Immigration reform a top priority

Friday, January 4, 2013
Chad Groening (

While the head of an immigration reform think tank says it's unlikely that Congress will pass any meaningful immigration legislation this year, he is concerned that what might get passed will be bad.


Now that Congress has averted the so-called "fiscal cliff," Fox News reports that lawmakers will turn their attention to other issues -- like comprehensive immigration reform. President Barack Obama has made it clear that he wants to get an amnesty passed by the newly seated 113th Congress.

But considering the current makeup of Congress, Mark Krikorian, executive director of the Center for Immigration Studies (CIS), thinks it will be difficult to pass anything.

"There's no question that basic legislative changes in immigration are not going to be happening anytime soon," he contends. "Or frankly, if they do, it would be in a bad way, because the Republicans have a significant faction that actually wants both amnesty and huge increases in future unskilled immigration. So it's not even a guarantee that the Republicans would stop that."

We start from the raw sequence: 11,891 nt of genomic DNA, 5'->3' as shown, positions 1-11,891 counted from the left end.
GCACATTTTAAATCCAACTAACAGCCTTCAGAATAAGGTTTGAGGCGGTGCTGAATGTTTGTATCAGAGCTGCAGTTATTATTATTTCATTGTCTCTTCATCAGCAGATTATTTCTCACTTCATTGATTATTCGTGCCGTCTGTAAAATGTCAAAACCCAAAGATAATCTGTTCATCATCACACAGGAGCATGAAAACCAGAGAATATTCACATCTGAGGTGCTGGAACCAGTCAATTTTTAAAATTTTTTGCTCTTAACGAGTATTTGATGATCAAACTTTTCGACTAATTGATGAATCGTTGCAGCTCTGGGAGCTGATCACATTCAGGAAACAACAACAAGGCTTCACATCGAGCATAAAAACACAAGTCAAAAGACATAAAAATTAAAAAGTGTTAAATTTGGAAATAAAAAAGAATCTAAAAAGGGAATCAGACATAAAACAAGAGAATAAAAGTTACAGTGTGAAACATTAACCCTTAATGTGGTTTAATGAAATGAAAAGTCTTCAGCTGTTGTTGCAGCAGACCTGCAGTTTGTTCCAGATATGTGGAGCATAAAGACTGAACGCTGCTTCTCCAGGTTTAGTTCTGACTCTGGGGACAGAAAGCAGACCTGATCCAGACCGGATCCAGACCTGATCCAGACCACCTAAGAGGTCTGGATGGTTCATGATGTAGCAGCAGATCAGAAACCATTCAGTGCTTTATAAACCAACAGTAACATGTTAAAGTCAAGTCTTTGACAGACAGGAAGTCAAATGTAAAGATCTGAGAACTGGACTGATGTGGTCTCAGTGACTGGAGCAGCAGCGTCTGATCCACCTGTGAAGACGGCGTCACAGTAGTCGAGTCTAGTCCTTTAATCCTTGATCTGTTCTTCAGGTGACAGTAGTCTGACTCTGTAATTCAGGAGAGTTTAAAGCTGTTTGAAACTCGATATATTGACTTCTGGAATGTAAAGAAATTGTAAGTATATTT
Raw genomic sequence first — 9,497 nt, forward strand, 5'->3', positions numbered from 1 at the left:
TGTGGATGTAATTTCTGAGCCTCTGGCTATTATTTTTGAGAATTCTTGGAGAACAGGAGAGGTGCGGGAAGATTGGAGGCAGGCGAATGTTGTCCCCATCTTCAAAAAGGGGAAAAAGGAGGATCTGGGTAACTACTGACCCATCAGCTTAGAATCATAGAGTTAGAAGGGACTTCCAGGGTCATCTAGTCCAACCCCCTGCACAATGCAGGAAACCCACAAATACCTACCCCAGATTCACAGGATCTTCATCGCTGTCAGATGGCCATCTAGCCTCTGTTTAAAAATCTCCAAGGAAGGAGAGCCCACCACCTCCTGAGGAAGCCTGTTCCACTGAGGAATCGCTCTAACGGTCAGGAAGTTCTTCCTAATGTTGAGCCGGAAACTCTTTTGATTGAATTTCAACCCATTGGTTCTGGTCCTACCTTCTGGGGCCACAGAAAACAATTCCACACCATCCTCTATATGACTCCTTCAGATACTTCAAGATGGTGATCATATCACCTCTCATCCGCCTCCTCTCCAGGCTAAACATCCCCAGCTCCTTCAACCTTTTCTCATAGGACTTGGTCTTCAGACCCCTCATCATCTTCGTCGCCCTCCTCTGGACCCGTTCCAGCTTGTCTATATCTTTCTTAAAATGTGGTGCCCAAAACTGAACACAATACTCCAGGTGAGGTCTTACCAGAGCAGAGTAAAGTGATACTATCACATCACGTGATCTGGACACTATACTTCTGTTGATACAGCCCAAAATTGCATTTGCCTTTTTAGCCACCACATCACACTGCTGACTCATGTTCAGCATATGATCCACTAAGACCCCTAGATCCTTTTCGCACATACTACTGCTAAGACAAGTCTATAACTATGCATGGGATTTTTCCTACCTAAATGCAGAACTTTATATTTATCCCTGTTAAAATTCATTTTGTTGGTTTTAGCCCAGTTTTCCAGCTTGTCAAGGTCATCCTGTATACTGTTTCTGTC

Krikorian suggests that the Republican-controlled House should put forward some legislation to get rid of the visa lottery, even if it does not have a chance to become law.

"It's still important to do because you need to kind of make steps in the right direction, build up a consensus, so at some point -- maybe when there's a different president or a different makeup of the Senate -- you can get it passed," the CIS executive explains.

He is disappointed that Senate Majority Leader Harry Reid (D-Nevada) failed to take up the STEM Jobs Act of 2012, a House bill that would have eliminated the visa lottery and shifted immigration priorities to individuals highly educated in math and technical fields (see earlier story).

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